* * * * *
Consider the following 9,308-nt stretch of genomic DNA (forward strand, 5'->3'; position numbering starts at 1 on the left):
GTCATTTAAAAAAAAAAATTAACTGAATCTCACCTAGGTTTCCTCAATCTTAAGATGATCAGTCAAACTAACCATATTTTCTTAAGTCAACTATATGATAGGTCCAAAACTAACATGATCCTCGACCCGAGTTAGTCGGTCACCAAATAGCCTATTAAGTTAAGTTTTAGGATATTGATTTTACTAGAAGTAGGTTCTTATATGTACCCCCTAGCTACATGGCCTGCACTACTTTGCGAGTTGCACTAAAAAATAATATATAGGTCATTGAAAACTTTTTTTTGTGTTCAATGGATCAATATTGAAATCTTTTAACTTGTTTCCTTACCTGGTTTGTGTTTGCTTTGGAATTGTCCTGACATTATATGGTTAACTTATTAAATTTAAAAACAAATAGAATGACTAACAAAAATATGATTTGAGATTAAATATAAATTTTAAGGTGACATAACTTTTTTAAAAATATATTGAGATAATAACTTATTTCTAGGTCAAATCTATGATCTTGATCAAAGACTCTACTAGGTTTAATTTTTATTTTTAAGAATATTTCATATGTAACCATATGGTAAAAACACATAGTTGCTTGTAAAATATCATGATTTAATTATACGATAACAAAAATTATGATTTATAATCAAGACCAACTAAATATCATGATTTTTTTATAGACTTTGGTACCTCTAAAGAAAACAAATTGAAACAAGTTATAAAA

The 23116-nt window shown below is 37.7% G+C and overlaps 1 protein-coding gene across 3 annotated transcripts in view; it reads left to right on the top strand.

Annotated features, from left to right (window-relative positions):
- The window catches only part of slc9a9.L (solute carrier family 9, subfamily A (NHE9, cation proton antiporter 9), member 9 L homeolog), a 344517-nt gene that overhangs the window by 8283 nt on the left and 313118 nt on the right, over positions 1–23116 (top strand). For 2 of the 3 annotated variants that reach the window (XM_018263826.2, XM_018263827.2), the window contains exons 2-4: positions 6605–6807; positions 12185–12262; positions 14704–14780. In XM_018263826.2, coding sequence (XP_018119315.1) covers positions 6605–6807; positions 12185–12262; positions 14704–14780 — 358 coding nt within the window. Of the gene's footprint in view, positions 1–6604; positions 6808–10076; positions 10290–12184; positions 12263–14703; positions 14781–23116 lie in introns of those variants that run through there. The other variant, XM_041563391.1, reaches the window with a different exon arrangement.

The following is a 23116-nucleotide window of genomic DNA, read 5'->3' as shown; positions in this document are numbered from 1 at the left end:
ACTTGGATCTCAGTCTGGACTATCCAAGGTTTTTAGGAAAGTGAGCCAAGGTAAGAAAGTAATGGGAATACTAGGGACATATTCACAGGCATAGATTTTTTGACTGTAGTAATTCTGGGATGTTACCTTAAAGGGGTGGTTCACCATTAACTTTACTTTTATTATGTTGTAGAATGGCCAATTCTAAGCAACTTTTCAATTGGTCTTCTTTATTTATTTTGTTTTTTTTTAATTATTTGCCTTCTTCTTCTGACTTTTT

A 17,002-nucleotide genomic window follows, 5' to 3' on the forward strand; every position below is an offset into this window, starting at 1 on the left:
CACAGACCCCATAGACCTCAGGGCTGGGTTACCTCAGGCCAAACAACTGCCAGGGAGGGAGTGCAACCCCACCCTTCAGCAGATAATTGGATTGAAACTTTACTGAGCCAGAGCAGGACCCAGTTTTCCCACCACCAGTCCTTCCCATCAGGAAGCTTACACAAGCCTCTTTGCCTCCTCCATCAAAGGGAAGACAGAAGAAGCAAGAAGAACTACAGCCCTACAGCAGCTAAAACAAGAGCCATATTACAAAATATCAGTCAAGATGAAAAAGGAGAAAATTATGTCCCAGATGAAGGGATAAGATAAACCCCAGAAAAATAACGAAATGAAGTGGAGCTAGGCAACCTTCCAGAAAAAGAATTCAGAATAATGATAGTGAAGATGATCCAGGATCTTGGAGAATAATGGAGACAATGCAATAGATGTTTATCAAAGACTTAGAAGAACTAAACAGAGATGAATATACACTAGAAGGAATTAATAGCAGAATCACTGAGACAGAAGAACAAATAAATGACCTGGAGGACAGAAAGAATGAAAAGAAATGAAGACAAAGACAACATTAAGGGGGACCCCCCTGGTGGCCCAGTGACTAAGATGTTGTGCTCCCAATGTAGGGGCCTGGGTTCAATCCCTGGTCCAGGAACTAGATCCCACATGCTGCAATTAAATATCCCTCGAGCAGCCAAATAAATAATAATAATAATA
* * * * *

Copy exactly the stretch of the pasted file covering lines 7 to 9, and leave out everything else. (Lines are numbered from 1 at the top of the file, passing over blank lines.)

ACTTGGATCTCAGTCTGGACTATCCAAGGTTTTTAGGAAAGTGAGCCAAGGTAAGAAAGTAATGGGAATACTAGGGACATATTCACAGGCATAGATTTTTTGACTGTAGTAATTCTGGGATGTTACCTTAAAGGGGTGGTTCACCATTAACTTTACTTTTATTATGTTGTAGAATGGCCAATTCTAAGCAACTTTTCAATTGGTCTTCTTTATTTATTTTGTTTTTTTTTAATTATTTGCCTTCTTCTTCTGACTTTTT

A 17,002-nucleotide genomic window follows, 5' to 3' on the forward strand; every position below is an offset into this window, starting at 1 on the left:
CACAGACCCCATAGACCTCAGGGCTGGGTTACCTCAGGCCAAACAACTGCCAGGGAGGGAGTGCAACCCCACCCTTCAGCAGATAATTGGATTGAAACTTTACTGAGCCAGAGCAGGACCCAGTTTTCCCACCACCAGTCCTTCCCATCAGGAAGCTTACACAAGCCTCTTTGCCTCCTCCATCAAAGGGAAGACAGAAGAAGCAAGAAGAACTACAGCCCTACAGCAGCTAAAACAAGAGCCATATTACAAAATATCAGTCAAGATGAAAAAGGAGAAAATTATGTCCCAGATGAAGGGATAAGATAAACCCCAGAAAAATAACGAAATGAAGTGGAGCTAGGCAACCTTCCAGAAAAAGAATTCAGAATAATGATAGTGAAGATGATCCAGGATCTTGGAGAATAATGGAGACAATGCAATAGATGTTTATCAAAGACTTAGAAGAACTAAACAGAGATGAATATACACTAGAAGGAATTAATAGCAGAATCACTGAGACAGAAGAACAAATAAATGACCTGGAGGACAGAAAGAATGAAAAGAAATGAAGACAAAGACAACATTAAGGGGGACCCCCCTGGTGGCCCAGTGACTAAGATGTTGTGCTCCCAATGTAGGGGCCTGGGTTCAATCCCTGGTCCAGGAACTAGATCCCACATGCTGCAATTAAATATCCCTCGAGCAGCCAAATAAATAATAATAATAATA